Registering 9.0 on the Richter Scale, it shifted the earth’s axis by several inches and moved parts of the main island of Japan almost 8 feet closer to North America. Enormous tsunami waves rose out of the ocean, rising as high as 40 meters (around 130 feet) and crashing inland as far as 10 kilometers (6 miles). More than a million buildings were damaged; 129,225 of them totally collapsed. Almost 16,000 people died. Like some nuclear reactors in the United States, the six nuclear reactors in Fukushima had been built over a earthquake fault line. Two of the six reactors at Fukushima completely disappeared, and the remaining four suffered damage, followed by explosions. Across Japan more than 4 million people were left without power. With no electricity to operate the cooling systems in the remaining Fukushima nuclear reactors, fuel rods overheated and melted down. Radioactivity was released into the air and the local area was evacuated.
When I heard news of the devastation in Japan, the “Hello World!” message I had sent out just hours earlier seemed tiny. From the age of five I’d had known that I had been born to write–and to publish what I’d written. But the message I was meant to release was still hidden inside. By November 2012, however, when A Whole Heart was born, I was ready to share with the world what I had been learning both from the Inward Teacher and from my study of the powerful inward transformation and outward witness of the first community of Quakers. Now that I have done so, at least in this initial way, I believe I have begun sharing the food that Jesus wants me to offer to those who are hungering spiritually.
The disaster of the Fukushima nuclear reactors is far from over. Hundreds of tons of radioactive water have been released already into the Pacific Ocean. A very delicate operation has begun to move the 1,300 fuel rods in Reactor number 4 to a safer location. A single broken rod could set off many times more devastation than the bombs that were dropped on Hiroshima and Nagasaki. Reactor number 4 is in better condition that Reactors number 1, 2, and 3, because it was not in operation at the time of the tsunami. No one knows how long it will take to close down the four reactors left at Fukushima, or if it can be done without causing more damage to the planet than even the climate changes set in motion.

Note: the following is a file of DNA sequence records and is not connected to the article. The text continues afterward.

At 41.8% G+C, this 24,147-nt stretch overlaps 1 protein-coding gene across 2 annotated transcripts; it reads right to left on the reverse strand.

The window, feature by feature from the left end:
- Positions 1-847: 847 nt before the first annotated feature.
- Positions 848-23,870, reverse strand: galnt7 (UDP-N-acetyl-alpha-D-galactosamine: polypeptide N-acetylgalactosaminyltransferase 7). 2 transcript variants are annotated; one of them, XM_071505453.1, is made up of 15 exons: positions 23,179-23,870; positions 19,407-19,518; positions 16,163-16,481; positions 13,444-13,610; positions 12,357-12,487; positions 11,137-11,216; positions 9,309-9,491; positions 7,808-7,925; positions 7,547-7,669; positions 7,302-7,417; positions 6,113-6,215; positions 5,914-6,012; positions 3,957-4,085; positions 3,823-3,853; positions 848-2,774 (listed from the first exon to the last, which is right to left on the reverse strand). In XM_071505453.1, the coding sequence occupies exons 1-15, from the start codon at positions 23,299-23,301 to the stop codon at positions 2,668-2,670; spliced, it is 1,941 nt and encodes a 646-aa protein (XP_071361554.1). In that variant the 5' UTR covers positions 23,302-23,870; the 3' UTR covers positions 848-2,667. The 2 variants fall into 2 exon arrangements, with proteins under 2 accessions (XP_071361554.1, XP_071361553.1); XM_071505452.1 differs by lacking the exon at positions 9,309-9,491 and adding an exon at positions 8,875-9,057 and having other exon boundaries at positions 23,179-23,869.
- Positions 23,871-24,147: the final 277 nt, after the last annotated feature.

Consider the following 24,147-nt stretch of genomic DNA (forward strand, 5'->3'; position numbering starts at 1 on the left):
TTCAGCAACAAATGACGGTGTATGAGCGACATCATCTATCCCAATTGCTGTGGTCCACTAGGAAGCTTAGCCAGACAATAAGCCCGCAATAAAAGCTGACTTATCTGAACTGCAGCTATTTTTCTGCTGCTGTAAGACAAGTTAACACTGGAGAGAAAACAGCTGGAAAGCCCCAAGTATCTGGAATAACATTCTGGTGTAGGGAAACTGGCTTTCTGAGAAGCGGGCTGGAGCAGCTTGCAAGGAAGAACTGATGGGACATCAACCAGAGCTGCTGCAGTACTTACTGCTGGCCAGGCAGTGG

To address the planetary challenges of this precarious time, a widespread change of heart is required, a surrender to God’s guidance and the inward work of the Spirit. The transformation that the first generation of Quakers collectively made is an example to all of us of the collective transformation required in our time.
I have more to say about all of this, and I hope to learn more from Friends today about how we are experiencing the inward transformation of the Light in our time. I intend, also, with help from Friends, to publish a short book about what I’ve learned from early Friends, a book that can be used as a study guide by Quaker meetings and other groups.
In spite of the reckless way we human beings have been harnessing, burning, and consuming energy, divine guidance is still available to show us a way to a hopeful future. May we learn collectively to turn to the divine Presence alive within each person, which early Quakers knew as the Light of Christ, receive its guidance, and allow it to become the center and guiding force in our lives, not only individually but also collectively. May the Spirit of Christ be born within and among us again in power, in this time.
* * * * * This post is part of a series about Ten Elements of the Quaker Spiritual Journey.
A four-day opportunity to explore this material will take place at Pendle Hill Retreat Center, Wallingford, PA, May 11-15th, 2014. In the Life and Power of God: on the Spiritual Journey with Early Friends.
A Whole Heart has a page on Bibliography.
© 2013 Marcelle Martin